: characterized by steady, earnest, and energetic effort : painstaking
Did You Know?
You're more likely to be diligent about something if you love doing it. The etymology of diligent reflects the fact that affection can lead to energetic effort. The word, which entered English in the 14th century by way of Anglo-French, descends from the Latin verb diligere, meaning "to value or esteem highly" or "to love." The Latin diligere was formed by adding the di- prefix (from dis-, "apart") to the verb legere, an ancestor of the English legend, meaning "to gather, select" or "to read." Of course, you don't need to care for the task at hand in order to be diligent, but it certainly does help!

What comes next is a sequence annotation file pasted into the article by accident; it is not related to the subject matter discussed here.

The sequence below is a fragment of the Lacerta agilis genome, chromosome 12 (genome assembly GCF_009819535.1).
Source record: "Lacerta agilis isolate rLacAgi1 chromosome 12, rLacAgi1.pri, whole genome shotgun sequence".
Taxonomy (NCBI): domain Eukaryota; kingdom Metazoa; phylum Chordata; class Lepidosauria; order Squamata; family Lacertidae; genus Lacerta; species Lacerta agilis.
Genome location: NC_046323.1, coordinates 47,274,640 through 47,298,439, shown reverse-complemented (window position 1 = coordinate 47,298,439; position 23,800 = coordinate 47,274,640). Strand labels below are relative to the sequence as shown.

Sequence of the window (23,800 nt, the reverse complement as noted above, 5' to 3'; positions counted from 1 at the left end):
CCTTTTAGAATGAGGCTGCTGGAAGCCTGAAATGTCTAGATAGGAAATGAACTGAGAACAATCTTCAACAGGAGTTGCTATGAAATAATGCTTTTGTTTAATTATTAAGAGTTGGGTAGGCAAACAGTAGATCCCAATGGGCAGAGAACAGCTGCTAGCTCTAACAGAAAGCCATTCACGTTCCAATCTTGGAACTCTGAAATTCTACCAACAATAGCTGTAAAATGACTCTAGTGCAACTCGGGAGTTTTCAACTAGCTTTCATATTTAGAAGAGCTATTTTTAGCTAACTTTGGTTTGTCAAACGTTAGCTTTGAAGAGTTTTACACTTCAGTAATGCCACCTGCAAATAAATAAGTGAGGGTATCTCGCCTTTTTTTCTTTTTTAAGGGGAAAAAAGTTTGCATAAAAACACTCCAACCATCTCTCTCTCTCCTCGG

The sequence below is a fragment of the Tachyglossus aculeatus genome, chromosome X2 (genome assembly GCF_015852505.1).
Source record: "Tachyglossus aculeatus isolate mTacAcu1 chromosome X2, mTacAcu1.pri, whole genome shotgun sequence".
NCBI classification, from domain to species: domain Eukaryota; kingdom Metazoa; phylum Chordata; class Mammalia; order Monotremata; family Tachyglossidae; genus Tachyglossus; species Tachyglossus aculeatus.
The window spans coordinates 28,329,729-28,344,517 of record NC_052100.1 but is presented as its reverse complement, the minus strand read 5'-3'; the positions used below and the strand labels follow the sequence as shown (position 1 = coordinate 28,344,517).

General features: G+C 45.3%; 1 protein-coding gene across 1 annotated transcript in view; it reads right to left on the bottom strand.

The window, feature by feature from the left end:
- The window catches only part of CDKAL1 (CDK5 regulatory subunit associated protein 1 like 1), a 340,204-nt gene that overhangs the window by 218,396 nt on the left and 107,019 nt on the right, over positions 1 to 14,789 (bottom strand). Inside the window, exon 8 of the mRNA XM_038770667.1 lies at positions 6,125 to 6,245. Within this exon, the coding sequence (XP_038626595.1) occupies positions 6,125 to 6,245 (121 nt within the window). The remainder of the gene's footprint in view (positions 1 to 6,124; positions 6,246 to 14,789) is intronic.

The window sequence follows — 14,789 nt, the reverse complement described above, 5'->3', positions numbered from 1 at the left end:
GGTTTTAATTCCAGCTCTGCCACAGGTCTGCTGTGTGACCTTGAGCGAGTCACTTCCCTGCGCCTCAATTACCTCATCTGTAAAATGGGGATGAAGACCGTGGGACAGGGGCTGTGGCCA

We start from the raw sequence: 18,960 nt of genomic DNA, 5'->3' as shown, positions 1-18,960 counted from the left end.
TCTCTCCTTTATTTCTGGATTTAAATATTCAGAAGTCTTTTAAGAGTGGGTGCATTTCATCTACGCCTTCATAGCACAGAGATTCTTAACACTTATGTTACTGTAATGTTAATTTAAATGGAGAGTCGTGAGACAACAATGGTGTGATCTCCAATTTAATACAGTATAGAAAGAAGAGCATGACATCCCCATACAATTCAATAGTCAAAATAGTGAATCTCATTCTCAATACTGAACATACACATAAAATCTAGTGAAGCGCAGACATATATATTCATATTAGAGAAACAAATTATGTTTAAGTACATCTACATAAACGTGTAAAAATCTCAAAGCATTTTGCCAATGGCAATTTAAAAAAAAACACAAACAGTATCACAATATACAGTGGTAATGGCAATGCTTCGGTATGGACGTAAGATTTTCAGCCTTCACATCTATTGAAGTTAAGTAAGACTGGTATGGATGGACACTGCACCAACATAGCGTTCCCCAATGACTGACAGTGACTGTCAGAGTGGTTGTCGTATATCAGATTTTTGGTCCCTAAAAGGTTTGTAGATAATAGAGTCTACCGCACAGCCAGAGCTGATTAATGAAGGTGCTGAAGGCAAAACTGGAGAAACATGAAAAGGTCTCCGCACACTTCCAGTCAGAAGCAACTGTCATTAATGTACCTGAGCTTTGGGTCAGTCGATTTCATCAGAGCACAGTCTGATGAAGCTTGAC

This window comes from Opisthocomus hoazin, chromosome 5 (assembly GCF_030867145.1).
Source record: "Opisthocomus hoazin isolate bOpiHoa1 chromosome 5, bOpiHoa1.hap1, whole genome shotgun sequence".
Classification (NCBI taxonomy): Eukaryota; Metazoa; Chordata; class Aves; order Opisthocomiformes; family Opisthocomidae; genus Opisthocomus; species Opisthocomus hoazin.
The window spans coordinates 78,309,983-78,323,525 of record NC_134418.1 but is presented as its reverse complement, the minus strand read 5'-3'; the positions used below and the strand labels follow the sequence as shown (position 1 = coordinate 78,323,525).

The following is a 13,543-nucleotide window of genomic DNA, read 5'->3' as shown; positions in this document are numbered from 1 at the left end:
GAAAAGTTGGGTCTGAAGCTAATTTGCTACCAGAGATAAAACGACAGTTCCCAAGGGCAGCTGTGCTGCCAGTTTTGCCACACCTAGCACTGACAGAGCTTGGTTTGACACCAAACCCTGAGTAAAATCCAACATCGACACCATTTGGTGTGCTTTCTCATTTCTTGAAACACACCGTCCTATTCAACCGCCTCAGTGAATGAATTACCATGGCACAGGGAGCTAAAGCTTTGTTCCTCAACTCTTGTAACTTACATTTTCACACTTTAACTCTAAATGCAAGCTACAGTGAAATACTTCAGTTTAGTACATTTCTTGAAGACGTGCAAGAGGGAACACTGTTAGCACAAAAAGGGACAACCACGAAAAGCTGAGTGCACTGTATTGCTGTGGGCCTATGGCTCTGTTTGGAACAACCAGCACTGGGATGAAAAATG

After many hours of diligent research, the students were ready to compile their results.
"Being informed and diligent is a better investing strategy than no strategy at all. And it keeps us from 'acting ridiculously' at just the wrong time." — Nancy Tengler, USA Today, 16 Dec. 2019
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